Skip to main content

Mercury Levels in Fish Point to Booming Coal Industry in China and India


Pacific ocean fish battling the surge of radioactive sludge leaking from the Fukushima meltdown also face another threat according to a new study published in the journal Nature Geoscience. Mercury levels in Pacific fish are on the rise as a result of pollution from coal plants in India and China.

According to the Los Angeles Times, researchers from the universities of Hawaii and Michigan examined mercury levels in nine species of fish common in the North Pacific Subtropical Gyre, "the largest ecosystem on the planet, at 7 million square miles."

Deep ocean fish, such as tuna, showed higher levels of mercury contamination than the fish species who swim closer to the surface. "Sunlight breaks down the kind of mercury that’s dangerous on the sushi platter: monomethylmercury," reports the Times.

But where is all the mercury coming from?

Scroll to Continue

From the Organic Authority Files

The researchers looked at the "fingerprint" of the mercury, which the team concluded was a result of atmospheric mercury—meaning the result of industry and more specifically, coal plants, which are on the rise in both India and China.

“The surprising thing is that when we remove this fingerprint of organic mercury, we get a match between elemental mercury in the atmosphere and the isotopic compositions in fish,” Brian Popp, a University of Hawaii geochemist who was part of the research team told the Times. “People have speculated that the main source of mercury to the ocean is through atmospheric deposition, but people have also argued that it comes from sediments, hydrothermal activity, coastal sediment that’s moved from the coast to the open ocean. Our work suggests the main source is from the atmosphere.”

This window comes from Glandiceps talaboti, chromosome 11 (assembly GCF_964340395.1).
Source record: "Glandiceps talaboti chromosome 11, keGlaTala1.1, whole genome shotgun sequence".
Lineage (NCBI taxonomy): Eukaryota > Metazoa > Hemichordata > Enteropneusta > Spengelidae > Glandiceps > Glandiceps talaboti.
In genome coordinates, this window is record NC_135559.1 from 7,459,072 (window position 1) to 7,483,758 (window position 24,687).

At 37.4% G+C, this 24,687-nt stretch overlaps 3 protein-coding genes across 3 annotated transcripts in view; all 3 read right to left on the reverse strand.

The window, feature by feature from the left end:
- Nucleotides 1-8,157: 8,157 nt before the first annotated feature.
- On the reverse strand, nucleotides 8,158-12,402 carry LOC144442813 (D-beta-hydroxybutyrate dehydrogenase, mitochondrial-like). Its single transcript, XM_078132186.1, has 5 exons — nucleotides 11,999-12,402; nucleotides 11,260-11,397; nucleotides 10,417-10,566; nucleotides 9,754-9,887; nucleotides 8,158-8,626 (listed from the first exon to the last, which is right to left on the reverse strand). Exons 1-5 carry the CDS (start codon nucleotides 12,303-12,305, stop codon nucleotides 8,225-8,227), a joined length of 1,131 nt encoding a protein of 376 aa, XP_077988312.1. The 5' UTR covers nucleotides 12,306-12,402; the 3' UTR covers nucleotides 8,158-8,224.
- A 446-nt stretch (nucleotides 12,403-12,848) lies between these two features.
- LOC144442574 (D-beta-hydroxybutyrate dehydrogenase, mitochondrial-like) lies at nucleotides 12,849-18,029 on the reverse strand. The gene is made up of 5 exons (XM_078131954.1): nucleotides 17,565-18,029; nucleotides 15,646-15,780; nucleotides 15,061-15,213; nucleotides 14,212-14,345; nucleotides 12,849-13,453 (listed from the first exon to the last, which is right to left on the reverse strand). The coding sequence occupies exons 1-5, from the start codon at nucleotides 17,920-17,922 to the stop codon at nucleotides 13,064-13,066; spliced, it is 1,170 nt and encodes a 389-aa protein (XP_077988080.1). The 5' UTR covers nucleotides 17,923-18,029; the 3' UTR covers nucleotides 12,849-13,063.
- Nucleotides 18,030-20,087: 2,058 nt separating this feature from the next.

Marine microbes seem to be the cause for the high mercury levels in the deep sea fish populations, reports the Times. "About 80% of the organic mercury in the tissue of fish from the deep probably was produced by these bacteria clinging to sinking particles of organic matter."

Keep in touch with Jill on Twitter @jillettinger

Image: sanberdoo

Shop Editors' Picks

Related Stories